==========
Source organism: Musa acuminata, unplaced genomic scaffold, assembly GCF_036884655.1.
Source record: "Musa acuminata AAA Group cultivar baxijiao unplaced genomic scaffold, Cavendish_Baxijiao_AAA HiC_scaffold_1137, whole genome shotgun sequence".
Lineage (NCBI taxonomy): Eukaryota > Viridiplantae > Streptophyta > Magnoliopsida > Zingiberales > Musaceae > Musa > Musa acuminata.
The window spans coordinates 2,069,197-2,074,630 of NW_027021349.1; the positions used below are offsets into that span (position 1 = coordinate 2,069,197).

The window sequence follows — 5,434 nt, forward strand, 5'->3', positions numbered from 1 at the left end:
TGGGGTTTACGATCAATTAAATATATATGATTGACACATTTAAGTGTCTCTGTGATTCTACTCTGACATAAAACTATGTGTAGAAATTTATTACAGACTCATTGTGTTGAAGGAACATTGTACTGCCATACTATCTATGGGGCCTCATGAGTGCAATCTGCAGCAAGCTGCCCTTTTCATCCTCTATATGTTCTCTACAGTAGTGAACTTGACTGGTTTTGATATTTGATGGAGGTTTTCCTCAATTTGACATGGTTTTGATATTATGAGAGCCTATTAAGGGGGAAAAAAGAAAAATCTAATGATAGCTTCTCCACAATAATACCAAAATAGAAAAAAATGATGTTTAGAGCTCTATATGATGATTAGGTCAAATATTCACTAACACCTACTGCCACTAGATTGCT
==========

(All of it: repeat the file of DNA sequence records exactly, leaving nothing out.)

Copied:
Source organism: Musa acuminata, unplaced genomic scaffold, assembly GCF_036884655.1.
Source record: "Musa acuminata AAA Group cultivar baxijiao unplaced genomic scaffold, Cavendish_Baxijiao_AAA HiC_scaffold_1137, whole genome shotgun sequence".
Lineage (NCBI taxonomy): Eukaryota > Viridiplantae > Streptophyta > Magnoliopsida > Zingiberales > Musaceae > Musa > Musa acuminata.
The window spans coordinates 2,069,197-2,074,630 of NW_027021349.1; the positions used below are offsets into that span (position 1 = coordinate 2,069,197).

The window sequence follows — 5,434 nt, forward strand, 5'->3', positions numbered from 1 at the left end:
TGGGGTTTACGATCAATTAAATATATATGATTGACACATTTAAGTGTCTCTGTGATTCTACTCTGACATAAAACTATGTGTAGAAATTTATTACAGACTCATTGTGTTGAAGGAACATTGTACTGCCATACTATCTATGGGGCCTCATGAGTGCAATCTGCAGCAAGCTGCCCTTTTCATCCTCTATATGTTCTCTACAGTAGTGAACTTGACTGGTTTTGATATTTGATGGAGGTTTTCCTCAATTTGACATGGTTTTGATATTATGAGAGCCTATTAAGGGGGAAAAAAGAAAAATCTAATGATAGCTTCTCCACAATAATACCAAAATAGAAAAAAATGATGTTTAGAGCTCTATATGATGATTAGGTCAAATATTCACTAACACCTACTGCCACTAGATTGCT